FTO is associated with increased risk of obesity and type 2 diabetes, with effect sizes similar in East and South Asians and similar to those observed in Europeans. Furthermore, FTO is also associated with type 2 diabetes independently of BMI.
Electronic supplementary material
The online version of this article (doi:10.1007/s00125-011-2370-7) contains peer-reviewed but unedited supplementary material, which is available to authorised users.
PMCID: PMC3296006  PMID: 22109280
Asians; FTO; Meta-analysis; Obesity; Type 2 diabetes
6.  Effect of continued feeding of cows' milk on asymptomatic infants with milk protein sensitive enteropathy. 
Archives of Disease in Childhood  1988;63(8):911-915.
The clinical response and the histological changes in the mucosa of the small bowel in response to continued feeding with cows' milk protein were assessed over a period of 2-6 weeks in 24 infants who had shown histological changes without immediate clinical symptoms after challenge with a diet containing cows' milk protein. Twenty of the 24 infants (83%) thrived well on cows' milk protein. Jejunal biopsy specimens taken six to eight weeks after the initial biopsy showed histological improvement in all 20 infants compared with biopsy specimens taken soon after the challenge, which had shown mucosal damage. The mucosa had returned to normal in 12, was mildly abnormal in seven, and moderately abnormal in one. Corresponding improvements in the activities of mucosal enzymes were seen. In four of the 24 infants (17%) symptoms developed between three and six weeks. Histological examination of the jejunal biopsy specimens showed that mucosal damage had progressed in two, and remained the same in two; moreover, the disaccharidase activities remained depressed. The present study shows that most infants with enteropathy caused by sensitivity to cows' milk protein but without clinical symptoms develop tolerance to the protein and the mucosa returns to normal despite continued feeding with cows' milk protein.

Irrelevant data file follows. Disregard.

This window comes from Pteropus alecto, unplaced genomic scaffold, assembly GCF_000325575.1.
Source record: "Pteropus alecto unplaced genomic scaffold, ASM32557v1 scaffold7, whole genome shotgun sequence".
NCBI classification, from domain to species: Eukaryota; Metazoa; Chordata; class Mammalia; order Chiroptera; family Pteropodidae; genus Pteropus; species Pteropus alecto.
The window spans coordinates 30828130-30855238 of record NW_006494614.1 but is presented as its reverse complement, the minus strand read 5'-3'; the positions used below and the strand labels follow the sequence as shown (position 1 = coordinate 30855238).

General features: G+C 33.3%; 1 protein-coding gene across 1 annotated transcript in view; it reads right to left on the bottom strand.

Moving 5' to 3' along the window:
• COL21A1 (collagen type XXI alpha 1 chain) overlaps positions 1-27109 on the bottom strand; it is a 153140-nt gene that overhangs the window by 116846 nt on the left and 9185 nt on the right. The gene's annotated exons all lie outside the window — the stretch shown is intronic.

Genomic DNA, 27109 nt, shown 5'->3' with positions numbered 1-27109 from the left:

PMCID: PMC1778986  PMID: 3415326
7.  Neonatal tetanus treated with high dosage diazepam. 
Archives of Disease in Childhood  1978;53(9):737-739.
The combination of continuous intravenous infusion of diazepam (20--40 mg/kg per day) and intragastric phenobarbitone (10--15 mg/kg per day in 4 divided doses) was used to treat 19 cases of neonatal tetanus. Mortality was 2/19 (11%). This regimen was considered to have reduced the mortality and the need for artificial ventilation. The main side effects encountered were severe drowsiness, coma, and apnoeic episodes which were reversible when the level of diazepam was reduced.
PMCID: PMC1545108  PMID: 363064
8.  Bleeding peptic ulcer. 
British Medical Journal  1965;2(5465):781-784.
PMCID: PMC1846213  PMID: 5889795

Results 1-8 (8)